What would locals like others know about New South Wales? Presenting relevant links in a somewhat random fashion:
NSW buys outback station in state’s largest single property purchase for a national park – ABC
NSW govt criticised over Warragamba Dam – Oberon Review
National park visits surge in NSW, topping 60 million for first time – SMH – @p_hannam
‘Line in the sand’: NSW Labor plans blitz to undo environmental ‘mess’ – @smh
I have watched and mourned as NSW national parks have been run into the ground
Why national parks will not save our endangered species
Bundian Way preserves and shares Aboriginal culture
Mount Grenfell National Park
Mount Grenfell Historic Site in Cubba protects Ngiyampaa rock art. It’s a short walk to this important Aboriginal site, and a more challenging one to a scenic lookout.
Three Brothers Mountains
Today marks the 250th anniversary when Cook passed the NSW Mid North Coast and named the mountains south of Port Macquarie ‘Three Brothers.’ Unbeknownst to him, the Birpai Nation had been calling them the Three Brothers Mountains for millennia.
March Parks Week is an annual celebration of the important role that NSW parks play for people, communities and the natural environment. It’s also the perfect opportunity to connect with nature by booking one of guided tours or events in your local NSW national park. @OEHmedia
NSW National Parks
Cash For Cans
NSW cash for cans: 10 cents for every drink bottle you can find – @smh @KirstyLNeedham
“Despite intense opposition from the drinks industry, the Baird government has chosen to support a community-backed recycling scheme for drink containers, as it seeks to reduce litter by 40 per cent by 2020.”
– You had me at community-backed recycling scheme
Indigenous Cultures in NSW (also see Aboriginal Australia)
NSW has the largest Aboriginal population in Australia, and the longest continuous contact between Europeans and Aboriginal people.
http://www.ngaranaboriginalculture.com – @Nngaranculture
Aboriginal Tourism Action Plan 2013 – 2016 – Destination NSW
kotahitourism.com – @Kotahi_Tourism – Facebook
Visitor information – Aboriginal culture in Sydney
Visitor information – Aboriginal culture in regional NSW
Aboriginal Tourism – Tourism NSW
Aboriginal Tourism Action Plan
The harder they fall – stories of life and death in the South East Forests of NSW – Author & naturalist John Blay is our guide as we venture deep into The South East Forests of New South Wales -Coolangubra, Tantawangalow, Eden – they’re full of stories from the distant past and the present; a history from pristine wilderness to industrial logging, from old growth trees to woodchips.
What Katy did: a 19th century documenter of Indigenous language and stories – When Katherine ‘Katy’ Langloh Parker moved to the remote north west of NSW in the 1880s, she became one of the first people to notate an Indigenous language.
Where do you belong? – RN’s My Place digital storytelling project is all about the meaning we derive from place and belonging. Awaye! presenter Daniel Browning is from Fingal, a sand peninsula on the far north coast of New South Wales between the Tweed River and the Pacific Ocean – a place that is pounded by king tides and battered by erosion.
Historic bushwalking re-enactment celebrates a state’s love of conservation – One hundred years ago, Myles Dunphy and Bert Gallop embarked on a journey right through the heart of the southern Blue Mountains in New South Wales.Over 21 days, they snaked from Katoomba to Picton in the state’s east, through thick scrub and across the Kowmung River in full flood.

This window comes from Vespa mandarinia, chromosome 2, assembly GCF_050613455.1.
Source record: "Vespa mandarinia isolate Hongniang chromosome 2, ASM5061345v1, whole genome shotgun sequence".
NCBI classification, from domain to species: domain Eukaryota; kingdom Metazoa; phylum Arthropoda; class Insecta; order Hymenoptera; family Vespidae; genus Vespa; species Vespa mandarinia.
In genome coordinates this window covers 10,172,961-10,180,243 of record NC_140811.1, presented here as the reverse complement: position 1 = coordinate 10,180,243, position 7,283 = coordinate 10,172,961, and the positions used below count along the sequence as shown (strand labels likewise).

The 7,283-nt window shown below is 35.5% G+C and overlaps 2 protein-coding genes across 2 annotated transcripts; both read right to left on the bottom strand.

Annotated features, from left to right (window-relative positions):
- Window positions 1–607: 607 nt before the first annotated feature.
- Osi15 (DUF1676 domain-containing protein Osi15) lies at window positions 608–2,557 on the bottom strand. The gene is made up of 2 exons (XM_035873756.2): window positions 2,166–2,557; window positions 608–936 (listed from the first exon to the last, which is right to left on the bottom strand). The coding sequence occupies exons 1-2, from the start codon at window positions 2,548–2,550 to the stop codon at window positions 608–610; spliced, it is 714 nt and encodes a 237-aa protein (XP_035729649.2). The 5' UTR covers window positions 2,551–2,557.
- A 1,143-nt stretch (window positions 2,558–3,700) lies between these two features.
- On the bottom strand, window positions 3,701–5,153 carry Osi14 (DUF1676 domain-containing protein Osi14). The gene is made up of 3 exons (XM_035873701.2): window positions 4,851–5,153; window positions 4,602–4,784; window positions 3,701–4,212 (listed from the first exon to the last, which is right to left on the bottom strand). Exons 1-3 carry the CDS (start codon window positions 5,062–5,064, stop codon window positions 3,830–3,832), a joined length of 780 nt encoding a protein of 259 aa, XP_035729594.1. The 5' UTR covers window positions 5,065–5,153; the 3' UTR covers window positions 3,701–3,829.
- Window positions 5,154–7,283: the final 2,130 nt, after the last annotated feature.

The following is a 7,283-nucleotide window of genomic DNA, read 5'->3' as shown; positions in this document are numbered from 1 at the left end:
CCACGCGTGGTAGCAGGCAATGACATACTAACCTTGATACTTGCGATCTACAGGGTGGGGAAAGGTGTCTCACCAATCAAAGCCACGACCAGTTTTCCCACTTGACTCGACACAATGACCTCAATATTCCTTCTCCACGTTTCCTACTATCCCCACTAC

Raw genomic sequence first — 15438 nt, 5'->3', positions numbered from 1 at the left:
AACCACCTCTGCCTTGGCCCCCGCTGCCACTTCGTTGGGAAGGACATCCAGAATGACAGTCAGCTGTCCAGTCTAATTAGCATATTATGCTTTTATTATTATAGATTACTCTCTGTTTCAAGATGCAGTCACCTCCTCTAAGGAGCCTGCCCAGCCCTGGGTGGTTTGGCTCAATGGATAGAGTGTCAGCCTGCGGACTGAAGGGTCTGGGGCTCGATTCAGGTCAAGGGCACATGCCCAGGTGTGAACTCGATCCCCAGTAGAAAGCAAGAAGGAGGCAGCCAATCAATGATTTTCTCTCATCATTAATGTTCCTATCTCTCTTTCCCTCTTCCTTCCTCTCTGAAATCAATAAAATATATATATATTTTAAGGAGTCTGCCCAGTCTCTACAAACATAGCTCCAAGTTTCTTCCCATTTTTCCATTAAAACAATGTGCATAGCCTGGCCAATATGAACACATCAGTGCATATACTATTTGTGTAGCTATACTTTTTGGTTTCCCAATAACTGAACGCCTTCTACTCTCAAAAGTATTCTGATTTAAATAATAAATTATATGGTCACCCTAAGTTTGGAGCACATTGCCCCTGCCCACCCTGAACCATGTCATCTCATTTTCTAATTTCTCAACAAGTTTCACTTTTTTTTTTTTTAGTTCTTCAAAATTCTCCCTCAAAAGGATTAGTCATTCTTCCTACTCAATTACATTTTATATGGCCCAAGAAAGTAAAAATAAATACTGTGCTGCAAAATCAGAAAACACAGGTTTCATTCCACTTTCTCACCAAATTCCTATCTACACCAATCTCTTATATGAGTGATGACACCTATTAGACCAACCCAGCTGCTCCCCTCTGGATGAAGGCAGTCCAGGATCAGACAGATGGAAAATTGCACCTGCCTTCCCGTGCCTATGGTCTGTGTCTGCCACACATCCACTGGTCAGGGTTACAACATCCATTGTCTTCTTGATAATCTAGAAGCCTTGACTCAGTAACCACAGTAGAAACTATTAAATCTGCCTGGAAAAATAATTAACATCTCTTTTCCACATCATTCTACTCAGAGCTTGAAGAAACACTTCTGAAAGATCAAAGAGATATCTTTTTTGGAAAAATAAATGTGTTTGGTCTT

Private development in national parks: how much is too much? – Hotels, shopping centres, cafes in national parks? That’s the future environmentalists fear after the NSW government revisited the rules on allowing private development in national parks. The government says there are safeguards against over-development and that any private investment in national parks will attract more tourists and provide extra money for maintenance. But how much development is appropriate in national parks?
A living harbour – Sydney Harbour is renowned the world over as a stunningly beautiful waterway. Its intricate and intimate coves, deep inlets and tiny beaches, headlands and islands are still lushly vegetated. Its period of industrial use was relatively short-lived, and industrial sites are now being reclaimed as reserves, or for residential development.
The war of the camphor laurels – A million camphor laurel trees have spread throughout the Bellinger valley in northern New South Wales. It’s only taken them a hundred years. As one lover of Australia’s native bush says, ‘Big is beautiful in tree aesthetics. To a tree-lover they look magnificent, while to a lover of native forest they look like giant weeds.’ Nothing grows under a camphor laurel – or nothing much.
Rock of the ages – Deep in the most inhospitable reaches of the Wollemi National Park northwest of Sydney archaeological survey teams and Aboriginal community members have joined together to map cultural heritage sites in a place described as a world that time forgot. In a secret location, hundreds of spectacular examples of engravings, stencils and rock art have been found.
Locals disgraced by Byron Bay infrastructure – North coast New South Wales locals have joined an online debate, arguing that there needs to be more investment into Byron Bay’s infrastructure to cope with increasing tourism.
Parks and Environment
NPWS manages more than 860 national parks and reserves, that is more than 7 million hectares comprising landscapes from rainforests and rugged bush to coastal landscapes and outback deserts.
Environment Minister Robyn Parker said it was ”committed to increasing access and opportunities for tourism in national parks”. She said there were 18.5 million visits to regional national parks in 2012, up 5 per cent from 2010.